Wygle Collection

Robert and Margaret Wygle were a married couple living in the Philippines with their children when they were imprisoned in the Santo Tomás Internment Camp in Manila. Robert and his son Peter, who was 11 years old at the time the family entered the camps, would later co-author Surviving a Japanese POW Camp on their experiences. The family stayed at Santo Tomás until liberation in 1945. Peter Wygle later served in the Korean War and the Army National Guard, remaining active in the community of former internees until his passing.

20230918_120304“The Shanty Dwellers,” 1943

This drawing was done by Robert Wygle. It depicts a family of internees walking back to their handmade “shanty” as the internees nicknamed them. As none of the internment camps were equipped to handle to mass amounts of individuals forced to live inside them, crowding became a serious issue. Eventually, the Japanese prison administration allowed the internees to build their own housing modeled after nipa huts. Nipa huts are traditional Filipino housing made from local materials including palm trees or nipa. They nicknamed their huts “shanties.” Internees at first were only allowed to spend their daylight hours inside the shanties as long as they returned to their communal sleeping areas. Eventually, they were allowed to cook and finally to move into them full-time. Internees were able to procure furniture, stoves, and storage as well as plant private gardens around their shanties. As these items, as well as the materials to build the shanties, came out of the internee’s private funds, owning a shanty became a sign of wealth and privilege inside the prison camps.

20230918_120309“Scenes from Santo Tomás,” 1943

This drawing was made by Robert Wygle and depicts scenes of daily living inside Santo Tomás Internment Camp. In the top left corner is a typical meal from the community kitchen or chow line. Wygle made later notes to his drawing that even this sparse meal would have been appealing compared to the following year when food became so hard to find that internees began eating weeds, kitchen garbage, and pests. In the top right are a pair of “bokias” or bakŷas, wooden sandals adopted by the internees for life inside the camps. Wygle became a repairman for this type of footwear and complained of the continuous stream of internees coming with broken straps needing to be fixed or replaced. In the center, Wygle notes that in 1943 each internee was given a daily ration of five squares of toilet paper; by 1944, toilet paper became a luxury item and internees describe using old newspapers instead. In the bottom left is a drawing of a meal ticket for the community chow line. Within a few weeks of initial imprisonment, the camp’s inhabitants had set up a community kitchen to ensure that no one inside the camp went without at least a little food each day. Meal tickets made sure no one attempted to take more than their share of food. The last drawing in the bottom right, labeled “Siesta Hour,” implies the importance internees placed on getting their afternoon rest period. Every able-bodied adult internee was expected to take a share of the work to keep the camp running, afternoon periods were typically free periods that allowed internees to rest during the hot hours of the day.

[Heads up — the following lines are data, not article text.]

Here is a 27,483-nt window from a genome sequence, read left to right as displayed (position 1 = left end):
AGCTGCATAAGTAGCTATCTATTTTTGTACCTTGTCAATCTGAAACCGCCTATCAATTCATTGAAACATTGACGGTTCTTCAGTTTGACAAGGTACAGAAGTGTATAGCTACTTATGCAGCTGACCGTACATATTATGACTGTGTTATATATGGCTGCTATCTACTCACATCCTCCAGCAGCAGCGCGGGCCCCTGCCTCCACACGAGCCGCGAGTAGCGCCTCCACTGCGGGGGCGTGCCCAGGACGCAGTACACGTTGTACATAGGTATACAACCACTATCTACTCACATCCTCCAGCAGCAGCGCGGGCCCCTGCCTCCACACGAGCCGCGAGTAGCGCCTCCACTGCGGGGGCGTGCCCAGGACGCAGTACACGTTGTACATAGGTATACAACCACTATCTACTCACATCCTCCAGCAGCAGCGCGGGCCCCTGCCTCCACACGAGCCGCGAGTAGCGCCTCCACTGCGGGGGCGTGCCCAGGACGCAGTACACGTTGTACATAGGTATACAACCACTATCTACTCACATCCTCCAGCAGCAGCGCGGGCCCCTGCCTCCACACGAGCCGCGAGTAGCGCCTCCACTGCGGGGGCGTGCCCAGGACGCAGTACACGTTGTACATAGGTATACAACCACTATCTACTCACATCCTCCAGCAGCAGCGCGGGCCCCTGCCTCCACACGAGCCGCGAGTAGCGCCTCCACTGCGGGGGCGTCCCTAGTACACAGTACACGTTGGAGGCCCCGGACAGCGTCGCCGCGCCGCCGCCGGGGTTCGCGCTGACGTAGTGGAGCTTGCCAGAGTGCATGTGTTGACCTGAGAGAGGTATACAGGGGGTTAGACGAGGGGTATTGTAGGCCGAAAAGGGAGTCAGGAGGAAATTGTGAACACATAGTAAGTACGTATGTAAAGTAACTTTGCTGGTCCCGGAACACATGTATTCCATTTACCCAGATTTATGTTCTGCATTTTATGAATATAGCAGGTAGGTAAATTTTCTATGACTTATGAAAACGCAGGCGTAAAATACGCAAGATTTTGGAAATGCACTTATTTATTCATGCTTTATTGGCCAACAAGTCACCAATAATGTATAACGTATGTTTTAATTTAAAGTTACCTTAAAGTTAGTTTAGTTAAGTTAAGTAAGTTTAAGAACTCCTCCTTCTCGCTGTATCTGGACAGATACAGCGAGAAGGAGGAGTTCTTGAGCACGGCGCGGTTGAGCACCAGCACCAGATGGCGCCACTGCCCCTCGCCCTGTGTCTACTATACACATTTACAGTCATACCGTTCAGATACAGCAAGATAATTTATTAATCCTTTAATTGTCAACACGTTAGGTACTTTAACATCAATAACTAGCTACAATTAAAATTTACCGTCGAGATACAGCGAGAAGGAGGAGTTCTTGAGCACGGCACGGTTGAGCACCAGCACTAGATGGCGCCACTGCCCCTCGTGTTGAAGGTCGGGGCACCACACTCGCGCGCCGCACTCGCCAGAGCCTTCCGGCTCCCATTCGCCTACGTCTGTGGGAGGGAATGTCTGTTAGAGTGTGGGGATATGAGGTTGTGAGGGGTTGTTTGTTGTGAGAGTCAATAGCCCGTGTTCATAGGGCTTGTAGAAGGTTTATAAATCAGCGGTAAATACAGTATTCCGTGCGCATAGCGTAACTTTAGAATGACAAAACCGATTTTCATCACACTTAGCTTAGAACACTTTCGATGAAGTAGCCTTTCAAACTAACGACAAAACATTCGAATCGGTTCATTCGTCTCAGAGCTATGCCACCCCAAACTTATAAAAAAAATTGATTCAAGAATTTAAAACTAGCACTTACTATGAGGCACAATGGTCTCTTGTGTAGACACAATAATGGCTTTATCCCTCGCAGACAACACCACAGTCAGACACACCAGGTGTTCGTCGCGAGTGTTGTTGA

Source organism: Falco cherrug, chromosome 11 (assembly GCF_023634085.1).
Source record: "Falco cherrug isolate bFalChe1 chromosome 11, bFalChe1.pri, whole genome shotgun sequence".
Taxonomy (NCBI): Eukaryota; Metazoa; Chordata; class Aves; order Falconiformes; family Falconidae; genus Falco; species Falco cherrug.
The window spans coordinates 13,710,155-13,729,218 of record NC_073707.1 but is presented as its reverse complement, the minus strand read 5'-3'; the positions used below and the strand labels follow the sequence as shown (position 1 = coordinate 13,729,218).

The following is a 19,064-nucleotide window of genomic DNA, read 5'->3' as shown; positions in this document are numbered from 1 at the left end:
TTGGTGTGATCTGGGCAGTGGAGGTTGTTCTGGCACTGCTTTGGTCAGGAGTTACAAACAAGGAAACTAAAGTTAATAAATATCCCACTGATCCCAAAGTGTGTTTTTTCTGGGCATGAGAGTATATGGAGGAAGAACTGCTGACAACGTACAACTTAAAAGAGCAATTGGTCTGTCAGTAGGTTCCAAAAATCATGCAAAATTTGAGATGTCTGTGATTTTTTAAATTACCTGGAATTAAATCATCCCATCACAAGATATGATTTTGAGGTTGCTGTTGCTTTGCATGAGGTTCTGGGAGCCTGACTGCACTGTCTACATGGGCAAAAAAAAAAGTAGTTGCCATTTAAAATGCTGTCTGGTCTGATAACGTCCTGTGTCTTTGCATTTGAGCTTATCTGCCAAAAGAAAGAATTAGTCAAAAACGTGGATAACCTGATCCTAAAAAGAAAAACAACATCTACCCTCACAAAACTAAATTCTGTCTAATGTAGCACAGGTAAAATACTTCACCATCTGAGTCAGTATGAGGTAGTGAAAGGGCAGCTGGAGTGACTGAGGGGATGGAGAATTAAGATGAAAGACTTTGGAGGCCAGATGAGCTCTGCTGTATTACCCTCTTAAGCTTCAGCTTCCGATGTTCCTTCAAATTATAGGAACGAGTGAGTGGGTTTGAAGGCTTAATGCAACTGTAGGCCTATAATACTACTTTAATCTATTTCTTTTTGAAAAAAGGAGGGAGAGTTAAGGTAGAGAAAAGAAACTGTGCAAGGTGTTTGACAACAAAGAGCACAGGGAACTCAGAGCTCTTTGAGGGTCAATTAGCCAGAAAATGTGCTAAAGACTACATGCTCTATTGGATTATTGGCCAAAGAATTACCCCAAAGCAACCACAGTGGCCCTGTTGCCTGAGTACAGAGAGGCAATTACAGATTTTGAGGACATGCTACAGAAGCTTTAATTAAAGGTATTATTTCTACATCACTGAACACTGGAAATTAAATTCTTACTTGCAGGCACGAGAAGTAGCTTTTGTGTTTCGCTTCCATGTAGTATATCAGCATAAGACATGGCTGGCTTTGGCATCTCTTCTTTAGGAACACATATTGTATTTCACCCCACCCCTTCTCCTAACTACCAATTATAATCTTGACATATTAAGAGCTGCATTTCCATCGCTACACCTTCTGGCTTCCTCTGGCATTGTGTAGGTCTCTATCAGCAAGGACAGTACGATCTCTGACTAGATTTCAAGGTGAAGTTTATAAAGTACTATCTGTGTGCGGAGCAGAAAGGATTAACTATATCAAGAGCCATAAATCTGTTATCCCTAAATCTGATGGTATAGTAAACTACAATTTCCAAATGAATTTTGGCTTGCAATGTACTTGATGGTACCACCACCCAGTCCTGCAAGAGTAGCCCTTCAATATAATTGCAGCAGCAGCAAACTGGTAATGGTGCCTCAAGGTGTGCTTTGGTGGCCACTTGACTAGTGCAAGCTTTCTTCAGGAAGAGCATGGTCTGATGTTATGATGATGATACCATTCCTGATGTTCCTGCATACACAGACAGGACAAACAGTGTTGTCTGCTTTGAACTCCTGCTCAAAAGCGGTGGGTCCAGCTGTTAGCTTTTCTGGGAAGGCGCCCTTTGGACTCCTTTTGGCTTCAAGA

20230919_104506Bamboo Knitting Needles, c. 1944

These knitting needles were handmade by Robert Wygle for his wife inside Santo Tomás. Knitting was a way to pass the time inside the camp as well as make needed clothing. Handmade knitted items could also serve as gifts for special occasions.


Handknitted Sweater, c. 1944

This sweater was knitted by Margaret Wygle for her daughter using the bamboo knitting needles above. 

20190614_100840Meat and Veggie StewBanana Fritters

Recipe Book, c. 1943

This small notebook contains dozens upon dozens of recipes copied by Margaret Wygle. Recipe collecting and swapping became a trend within Santo Tomás when starvation began to spread. To stave off hunger, internees imagined past meals and favorite dishes from before the war, sharing stories and "food fantasies" of what foods they missed the most. Despite the scarcity of paper, internees began writing down their favorite recipes from home, including their fellow prisoners' recipes as well, on whatever they could find.